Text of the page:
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The How of Innovation

Rodin on Innovation

JUDITH RODIN, the then president of the Rockefeller Foundation, delivered a month ago, a thought provoking presentation on the process of innovation and its importance to solving the challenges faced in the 21st century. She believes that innovation is a skill that can be taught. Additionally, believing too, that innovation is not just a product, it’s a process, the Rockefeller Foundation is focusing their funding on the how, not just on the what. Below I have pieced together some excerpts from that speech:

Edison was arguably the first modern innovator: not just an early electrical tinkerer, but a systems thinker—a visionary—who recognized that how you innovate is as important as what you invent.

Tim Brown, CEO and President of the design firm IDEO, said it well in a recent Harvard Business Review essay: “Edison’s genius,” Brown wrote, “lay in his ability to conceive a fully developed marketplace, not simply a discrete device. Edison understood that the light bulb was little more than a parlor-trick without a system of electric power generation and transmission to make it truly useful. So, he created that too.”

Today, for firms and institutions in every sector—from the smallest nonprofits, to the biggest corporations, and at every level and branch of government—the financial crisis affords a crucial moment for innovation. And, perhaps surprising to some, according to the Wall Street Journal, America’s largest companies spent nearly as much on innovation during the last quarter of 2008 as they did during the last quarter of 2007, even as revenue declined nearly 8 percent. Call it the lesson of the iPod, the fruit of Apple’s 42 percent increase in R&D expenditures during the downturn between 1999 and 2002: Businesses that sow seeds of innovation during periods of economic contraction, studies attest, perform significantly better over the long run than those that make big cuts.

Too often, though, innovation is considered a right-brain activity. It’s equated with intuition—with a feeling that emerges from the gut-up or cortex-down. But innovation can also be a left-brain skill—an achievement of methodical experimentation, not just “aha!” inspiration. Innovation is a way of working, not just something you work on. Not only a product; a process.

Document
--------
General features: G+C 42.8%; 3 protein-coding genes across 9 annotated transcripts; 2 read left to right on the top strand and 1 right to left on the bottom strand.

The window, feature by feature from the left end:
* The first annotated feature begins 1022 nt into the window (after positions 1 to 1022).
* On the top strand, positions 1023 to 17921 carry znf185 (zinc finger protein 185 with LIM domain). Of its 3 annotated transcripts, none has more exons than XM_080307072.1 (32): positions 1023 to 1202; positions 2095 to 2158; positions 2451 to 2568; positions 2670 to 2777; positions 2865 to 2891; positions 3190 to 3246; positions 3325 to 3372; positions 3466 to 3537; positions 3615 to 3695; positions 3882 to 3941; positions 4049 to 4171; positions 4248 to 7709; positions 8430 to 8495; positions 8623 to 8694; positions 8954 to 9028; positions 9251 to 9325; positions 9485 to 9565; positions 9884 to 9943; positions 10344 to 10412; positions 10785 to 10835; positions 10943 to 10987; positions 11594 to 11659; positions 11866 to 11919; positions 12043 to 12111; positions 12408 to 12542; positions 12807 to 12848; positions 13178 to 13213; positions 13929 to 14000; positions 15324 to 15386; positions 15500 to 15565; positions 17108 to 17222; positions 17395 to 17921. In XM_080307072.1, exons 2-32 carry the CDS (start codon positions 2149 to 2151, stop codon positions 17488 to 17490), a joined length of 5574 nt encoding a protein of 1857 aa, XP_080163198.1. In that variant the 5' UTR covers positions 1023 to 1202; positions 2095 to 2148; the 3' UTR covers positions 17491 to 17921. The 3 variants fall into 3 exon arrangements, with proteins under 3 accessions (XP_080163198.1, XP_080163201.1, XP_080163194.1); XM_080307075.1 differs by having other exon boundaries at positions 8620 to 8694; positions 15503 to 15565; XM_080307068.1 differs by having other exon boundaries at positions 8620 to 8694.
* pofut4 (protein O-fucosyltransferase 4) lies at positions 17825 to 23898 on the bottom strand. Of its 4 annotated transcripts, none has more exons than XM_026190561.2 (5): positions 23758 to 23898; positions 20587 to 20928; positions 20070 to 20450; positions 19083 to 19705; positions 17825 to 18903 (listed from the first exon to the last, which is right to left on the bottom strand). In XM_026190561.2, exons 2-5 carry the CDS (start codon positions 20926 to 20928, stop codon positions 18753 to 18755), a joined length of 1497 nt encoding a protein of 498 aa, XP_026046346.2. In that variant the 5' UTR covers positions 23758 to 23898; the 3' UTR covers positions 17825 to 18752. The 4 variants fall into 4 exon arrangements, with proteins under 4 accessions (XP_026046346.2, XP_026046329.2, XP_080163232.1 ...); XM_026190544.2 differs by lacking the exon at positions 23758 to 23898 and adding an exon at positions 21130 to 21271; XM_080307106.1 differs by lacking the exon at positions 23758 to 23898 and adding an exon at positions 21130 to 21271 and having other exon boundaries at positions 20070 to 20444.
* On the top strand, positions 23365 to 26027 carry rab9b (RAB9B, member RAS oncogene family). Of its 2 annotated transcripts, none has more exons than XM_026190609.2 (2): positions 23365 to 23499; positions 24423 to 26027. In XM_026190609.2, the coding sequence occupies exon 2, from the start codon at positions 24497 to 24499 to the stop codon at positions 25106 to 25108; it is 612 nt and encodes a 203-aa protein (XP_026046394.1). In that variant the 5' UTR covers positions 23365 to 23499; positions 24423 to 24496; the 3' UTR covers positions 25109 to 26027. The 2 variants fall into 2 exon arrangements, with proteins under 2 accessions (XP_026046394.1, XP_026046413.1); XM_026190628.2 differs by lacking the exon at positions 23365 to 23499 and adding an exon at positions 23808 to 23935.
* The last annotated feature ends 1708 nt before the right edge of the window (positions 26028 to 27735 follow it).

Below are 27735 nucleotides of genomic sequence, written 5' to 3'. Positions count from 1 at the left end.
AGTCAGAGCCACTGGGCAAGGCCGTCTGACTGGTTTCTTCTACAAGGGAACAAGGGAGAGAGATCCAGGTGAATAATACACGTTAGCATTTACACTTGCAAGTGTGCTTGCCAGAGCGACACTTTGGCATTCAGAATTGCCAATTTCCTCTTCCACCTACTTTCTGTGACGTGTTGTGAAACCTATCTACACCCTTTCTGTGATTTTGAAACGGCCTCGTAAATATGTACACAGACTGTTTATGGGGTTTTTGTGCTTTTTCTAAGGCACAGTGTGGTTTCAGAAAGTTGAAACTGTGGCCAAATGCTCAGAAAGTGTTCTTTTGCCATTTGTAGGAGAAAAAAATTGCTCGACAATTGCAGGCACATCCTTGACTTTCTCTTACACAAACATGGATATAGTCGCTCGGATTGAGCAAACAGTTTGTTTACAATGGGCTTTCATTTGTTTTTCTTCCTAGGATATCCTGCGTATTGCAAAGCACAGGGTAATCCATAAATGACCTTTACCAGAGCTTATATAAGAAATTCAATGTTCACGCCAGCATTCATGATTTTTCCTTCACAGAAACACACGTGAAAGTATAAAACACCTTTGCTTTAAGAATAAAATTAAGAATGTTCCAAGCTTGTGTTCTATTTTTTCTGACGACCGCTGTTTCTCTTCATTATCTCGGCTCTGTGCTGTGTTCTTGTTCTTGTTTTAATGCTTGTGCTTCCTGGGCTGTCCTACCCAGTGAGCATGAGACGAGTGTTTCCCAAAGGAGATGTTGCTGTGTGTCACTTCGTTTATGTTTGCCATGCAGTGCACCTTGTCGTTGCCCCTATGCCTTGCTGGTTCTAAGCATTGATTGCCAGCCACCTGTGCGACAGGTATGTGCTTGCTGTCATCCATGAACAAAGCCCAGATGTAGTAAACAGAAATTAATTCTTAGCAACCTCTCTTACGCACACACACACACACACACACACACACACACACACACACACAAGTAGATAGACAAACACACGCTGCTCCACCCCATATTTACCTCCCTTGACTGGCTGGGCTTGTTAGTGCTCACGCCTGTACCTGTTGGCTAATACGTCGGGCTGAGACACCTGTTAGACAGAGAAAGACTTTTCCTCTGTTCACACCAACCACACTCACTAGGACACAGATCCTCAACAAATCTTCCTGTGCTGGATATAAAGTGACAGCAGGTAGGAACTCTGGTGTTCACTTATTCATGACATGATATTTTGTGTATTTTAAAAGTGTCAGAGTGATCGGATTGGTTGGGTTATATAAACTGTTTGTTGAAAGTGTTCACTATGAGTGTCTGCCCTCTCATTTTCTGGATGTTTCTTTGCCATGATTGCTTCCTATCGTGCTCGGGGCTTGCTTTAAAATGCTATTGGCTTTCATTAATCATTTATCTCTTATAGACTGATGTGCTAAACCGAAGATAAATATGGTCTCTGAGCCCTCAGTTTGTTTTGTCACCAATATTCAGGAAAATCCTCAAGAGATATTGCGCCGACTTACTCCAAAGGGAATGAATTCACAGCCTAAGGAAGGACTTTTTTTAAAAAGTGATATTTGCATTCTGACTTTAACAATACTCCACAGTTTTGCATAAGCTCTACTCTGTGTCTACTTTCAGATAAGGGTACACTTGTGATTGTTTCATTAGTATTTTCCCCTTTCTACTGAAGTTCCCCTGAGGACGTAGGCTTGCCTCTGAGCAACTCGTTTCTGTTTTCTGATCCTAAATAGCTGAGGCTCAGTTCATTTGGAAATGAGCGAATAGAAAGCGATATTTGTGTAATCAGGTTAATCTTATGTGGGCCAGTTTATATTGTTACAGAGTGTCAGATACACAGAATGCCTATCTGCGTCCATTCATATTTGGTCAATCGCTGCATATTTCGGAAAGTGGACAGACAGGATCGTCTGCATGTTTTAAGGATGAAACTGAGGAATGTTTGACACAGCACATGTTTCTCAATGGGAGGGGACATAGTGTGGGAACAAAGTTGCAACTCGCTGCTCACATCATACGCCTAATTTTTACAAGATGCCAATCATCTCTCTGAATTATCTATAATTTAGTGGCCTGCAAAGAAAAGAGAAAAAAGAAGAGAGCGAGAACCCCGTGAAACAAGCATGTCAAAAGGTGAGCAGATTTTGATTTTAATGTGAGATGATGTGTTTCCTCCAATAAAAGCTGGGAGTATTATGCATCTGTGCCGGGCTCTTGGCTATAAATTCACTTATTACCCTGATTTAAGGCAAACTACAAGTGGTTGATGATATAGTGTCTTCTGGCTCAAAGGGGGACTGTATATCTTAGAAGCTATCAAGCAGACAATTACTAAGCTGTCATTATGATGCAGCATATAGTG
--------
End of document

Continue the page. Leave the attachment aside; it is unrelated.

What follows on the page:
In today’s world, innovation processes look different for two important reasons: First, because of technology and global interdependence, innovations that work in one place can be transmitted, translated, and transformed to work in another. Second, the intellectual processes—the methodologies—that enable innovation are increasingly user-driven, and not only by people in Manhattan, but also by those in the far reaches of Mumbai and Manila.

Indeed, technology married with interdependence gives birth to momentous changes not only in the ways we lead our lives and engage with the world, but also in the ways we learn, store, and share knowledge. Information is no longer a static, objective article, classified by Dewey decimals. It’s fluid. Because of innovations like wiki, for example, shared, collaborative knowledge development emerges in real-time from people with diverse experiences and perspectives.

The implications are incredibly far-reaching, particularly when applying “open” innovation, an approach that emerges from the revelation that the collective wisdom of strangers can be channeled to develop solutions to an array of challenges.

This entirely new concept is called “collaborative competition.” Collaborative competition facilitates two broad areas of learning: First, it identifies clusters and blank spots among proposed solutions. Problem-solvers can easily see where their counterparts are focusing and where there may be white space to propose alternative possibilities. Second, it enables collaborative revision and iteration. The sooner applicants submit their proposals, the earlier they can see others’ ideas, and the further they can sharpen their own thinking.

Still, the what was less important than the how. Hundreds of people, who never met each other—and likely never will—joined together to solve a common problem, pooling their expertise and putting their ideas into practice. This is a new way of working only possible in an interdependent world. This is smart globalization.

Like the invention of other tools—the telephone, the electrical grid, the accountant—the evolution of innovation practices helps people connect and communicate, compete and collaborate with one another in fundamentally new ways. These practices emerge not a moment too soon, for today is our once-in-a-generation opening for innovation in health care and infrastructure, energy and education, the environment, and economy—21st-century challenges that cannot be mastered with 20th-century ideas.

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Posted by Michael McKinney at 03:29 PM
| Comments (0) | This post is about Creativity & Innovation



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